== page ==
Such difficulties, present at every level of education in the Brazilian schools in general, also appear in the Brazilian Adventist schools, and have interfered in the quality of the programs and activities of Environmental Education carried out by the schools, as well as in the efficiency of the obtained results.  Therefore the actual necessity of checking our values, concepts and strategies when planning Environmental Education activities, is evident.  However, it is important to mention that the demands and responses of Environmental Education performed by the schools are increasing.

The civil society concerns have been expressed through a strong consensus that something needs to be urgently done in order to interfere in the environmental demotion processes. (Environmental) Education would have to reply to that scenario of perplexity by educating the citizen to value environmental integrity.  However, it seems that this response is not occurring, or at the very least it is not occurring in accordance with the need, in order to avoid other catastrophes.

3.         Catastrophism and Holism

Scientist and educators have utilized the ecological studies and their catastrophic projections as an incentive for the creation or improvement of the consciousness and of environmentally friendly behaviors.  Analyzing the sociopolitical conjuncture of the environmentalist tendency, Alphandery et al.  States that fear is qualified as one of the most obvious expressions of ecology at the end of the second millennium.[18]  Utilizing the sophisticated scientific equipment currently available, it is possible to describe a frightening scenario about the future possibilities of humanity on the earth.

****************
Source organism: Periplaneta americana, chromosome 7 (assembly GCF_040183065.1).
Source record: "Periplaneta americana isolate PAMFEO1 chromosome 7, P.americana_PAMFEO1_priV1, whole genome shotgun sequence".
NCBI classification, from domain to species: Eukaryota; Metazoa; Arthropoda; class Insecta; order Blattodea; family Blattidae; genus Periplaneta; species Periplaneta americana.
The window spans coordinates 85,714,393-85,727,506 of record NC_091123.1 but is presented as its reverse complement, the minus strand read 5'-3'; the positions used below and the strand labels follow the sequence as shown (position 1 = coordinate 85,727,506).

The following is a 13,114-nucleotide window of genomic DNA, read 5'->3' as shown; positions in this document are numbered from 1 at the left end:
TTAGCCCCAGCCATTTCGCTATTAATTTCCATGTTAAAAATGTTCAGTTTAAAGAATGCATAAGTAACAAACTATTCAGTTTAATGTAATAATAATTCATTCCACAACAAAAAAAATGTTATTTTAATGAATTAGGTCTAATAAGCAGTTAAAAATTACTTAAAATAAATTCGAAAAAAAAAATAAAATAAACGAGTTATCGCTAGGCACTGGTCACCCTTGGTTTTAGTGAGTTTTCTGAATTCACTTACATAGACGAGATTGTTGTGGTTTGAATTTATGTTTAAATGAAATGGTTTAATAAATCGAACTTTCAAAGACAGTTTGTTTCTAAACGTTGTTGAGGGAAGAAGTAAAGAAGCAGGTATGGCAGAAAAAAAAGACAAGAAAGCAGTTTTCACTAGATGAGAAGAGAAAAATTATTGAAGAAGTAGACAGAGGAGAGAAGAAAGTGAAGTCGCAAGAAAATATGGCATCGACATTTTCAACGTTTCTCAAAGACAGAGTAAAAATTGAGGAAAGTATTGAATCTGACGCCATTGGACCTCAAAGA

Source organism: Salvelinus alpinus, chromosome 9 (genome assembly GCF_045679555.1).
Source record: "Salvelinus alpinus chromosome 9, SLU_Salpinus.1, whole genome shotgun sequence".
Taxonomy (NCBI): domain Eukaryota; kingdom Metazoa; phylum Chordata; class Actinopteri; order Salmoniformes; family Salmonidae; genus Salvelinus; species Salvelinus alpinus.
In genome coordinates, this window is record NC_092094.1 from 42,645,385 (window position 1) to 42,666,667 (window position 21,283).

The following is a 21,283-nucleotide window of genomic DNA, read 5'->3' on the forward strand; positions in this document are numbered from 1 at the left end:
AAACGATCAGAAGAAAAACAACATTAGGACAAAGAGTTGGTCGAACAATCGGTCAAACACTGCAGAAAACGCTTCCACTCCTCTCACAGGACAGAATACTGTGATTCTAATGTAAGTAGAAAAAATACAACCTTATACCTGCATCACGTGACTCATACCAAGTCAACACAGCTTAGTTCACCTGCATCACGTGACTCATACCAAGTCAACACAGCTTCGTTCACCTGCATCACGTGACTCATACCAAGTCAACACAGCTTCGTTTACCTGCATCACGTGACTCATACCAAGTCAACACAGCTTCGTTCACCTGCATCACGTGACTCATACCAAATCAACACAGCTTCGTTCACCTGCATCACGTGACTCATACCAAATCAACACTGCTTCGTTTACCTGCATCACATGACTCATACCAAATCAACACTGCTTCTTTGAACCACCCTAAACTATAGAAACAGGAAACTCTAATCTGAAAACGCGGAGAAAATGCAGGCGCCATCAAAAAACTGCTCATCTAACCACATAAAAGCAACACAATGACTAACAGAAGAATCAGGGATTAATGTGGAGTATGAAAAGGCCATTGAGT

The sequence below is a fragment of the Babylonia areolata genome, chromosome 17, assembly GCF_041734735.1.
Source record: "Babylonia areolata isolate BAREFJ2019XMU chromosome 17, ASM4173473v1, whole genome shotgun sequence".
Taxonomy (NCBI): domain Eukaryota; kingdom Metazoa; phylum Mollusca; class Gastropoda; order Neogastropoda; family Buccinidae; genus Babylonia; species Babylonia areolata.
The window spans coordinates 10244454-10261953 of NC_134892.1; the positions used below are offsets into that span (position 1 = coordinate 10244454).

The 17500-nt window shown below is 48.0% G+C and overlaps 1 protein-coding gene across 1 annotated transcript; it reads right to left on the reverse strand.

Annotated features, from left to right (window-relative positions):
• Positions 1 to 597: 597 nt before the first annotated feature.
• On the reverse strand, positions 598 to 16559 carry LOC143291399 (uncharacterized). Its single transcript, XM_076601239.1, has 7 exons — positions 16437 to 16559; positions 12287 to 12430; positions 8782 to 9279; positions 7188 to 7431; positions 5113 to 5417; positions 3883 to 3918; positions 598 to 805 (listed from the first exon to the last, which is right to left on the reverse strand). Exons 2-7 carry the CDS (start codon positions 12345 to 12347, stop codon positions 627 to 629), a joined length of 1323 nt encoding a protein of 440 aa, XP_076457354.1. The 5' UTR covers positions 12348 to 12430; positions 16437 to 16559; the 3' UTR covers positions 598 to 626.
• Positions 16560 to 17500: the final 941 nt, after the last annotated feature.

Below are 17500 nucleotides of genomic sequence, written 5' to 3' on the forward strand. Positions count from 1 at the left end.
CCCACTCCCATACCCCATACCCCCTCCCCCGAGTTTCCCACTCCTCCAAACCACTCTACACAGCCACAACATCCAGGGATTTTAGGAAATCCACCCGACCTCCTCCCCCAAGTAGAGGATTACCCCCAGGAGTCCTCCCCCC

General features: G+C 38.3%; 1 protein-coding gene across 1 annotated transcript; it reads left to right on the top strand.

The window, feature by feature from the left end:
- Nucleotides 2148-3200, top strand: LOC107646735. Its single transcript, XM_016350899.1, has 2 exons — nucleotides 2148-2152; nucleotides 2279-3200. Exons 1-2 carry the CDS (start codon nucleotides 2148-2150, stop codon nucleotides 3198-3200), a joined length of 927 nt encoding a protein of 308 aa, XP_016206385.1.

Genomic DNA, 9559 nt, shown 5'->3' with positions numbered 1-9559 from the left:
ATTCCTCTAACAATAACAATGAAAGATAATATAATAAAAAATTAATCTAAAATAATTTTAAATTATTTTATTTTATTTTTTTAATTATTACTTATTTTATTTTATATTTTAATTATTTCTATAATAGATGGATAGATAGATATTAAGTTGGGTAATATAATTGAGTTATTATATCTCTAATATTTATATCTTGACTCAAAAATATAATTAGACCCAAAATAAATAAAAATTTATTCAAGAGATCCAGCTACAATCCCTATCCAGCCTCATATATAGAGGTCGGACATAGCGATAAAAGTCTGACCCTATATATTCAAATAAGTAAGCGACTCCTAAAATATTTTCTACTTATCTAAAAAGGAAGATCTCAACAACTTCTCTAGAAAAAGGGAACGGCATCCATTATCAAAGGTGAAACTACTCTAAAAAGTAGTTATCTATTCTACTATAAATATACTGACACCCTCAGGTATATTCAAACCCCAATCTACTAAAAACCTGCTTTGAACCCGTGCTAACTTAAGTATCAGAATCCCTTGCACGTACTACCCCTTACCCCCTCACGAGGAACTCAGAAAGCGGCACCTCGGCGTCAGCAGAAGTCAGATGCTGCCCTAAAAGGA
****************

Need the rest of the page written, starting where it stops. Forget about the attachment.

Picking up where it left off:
Environmental educators, like Orr[19] and Capra[20], have argued that any change of students' attitudes in relation to the environment would be conditioned to the understanding of the actual situation of that environment.  Paradoxically, that approach has led to a way of thinking about environmental problems which Lasch[21] named the "theory of survival" characterized by an emphasis on the matter of individual survival, and not human being or planet survival.  The appeal to the catastrophe, clearly expressed through titles of books like Earth at a crossroads[22] or Avant que la nature meure (before nature dies)[23], ends up generating a cynical pessimism[24] which can be synthesized from the mode proposed by Grun[25] as follows: 1. Things are really bad.  2.  Any political attitude, which I can take, seems irrelevant in view of the imminent catastrophe.  3. In this respect, the best thing is to do nothing and to dedicate myself to a celebration in here and now.  That is an attitude easily identifiable in student groups from the Brazilian cities, who live in much-degraded environments and are subject to the catastrophic clamor from the media.

On the other hand, the same fear generated by catastrophism has conducted many environmental educators to holism, which has been designated as a new paradigm for the Environmental Education.  As the Cartesian model to interpret reality is reductionist, fragmentary, with no life and mechanical, the new rule is complex, holistic, alive and organic[26].  The birth of holism as a word of order present in the greater part of speeches about Environmental Education is intuitively used as an opposition to the Cartesian fragmentation system.  That concept was historically recovered from the Greeks, for whom nature was aware of its role in guaranteeing the order and maintaining the regularity if the universe.  Human beings felt interconnected to a cosmic order and intelligence.  In that way, mysticism was inevitably incorporated into the holistic new ideas.

Supposing a divine nature, many Environmental Education programs are based on pantheistic concepts and mystic practices, in order to enable the individual to meet the divinity present in nature, and inside himself.

Brazilian government suggests that Environmental Education should address the student to think about the problems, which influence his life, community, country and planet[27].  That reflection must provide him opportunities to examine again the values and change behaviors related to his local and global reality.  Despite such instructions, the practices of Environmental Education, based on catastrophism or holism, have not turned out to be efficient in terms of change of attitude.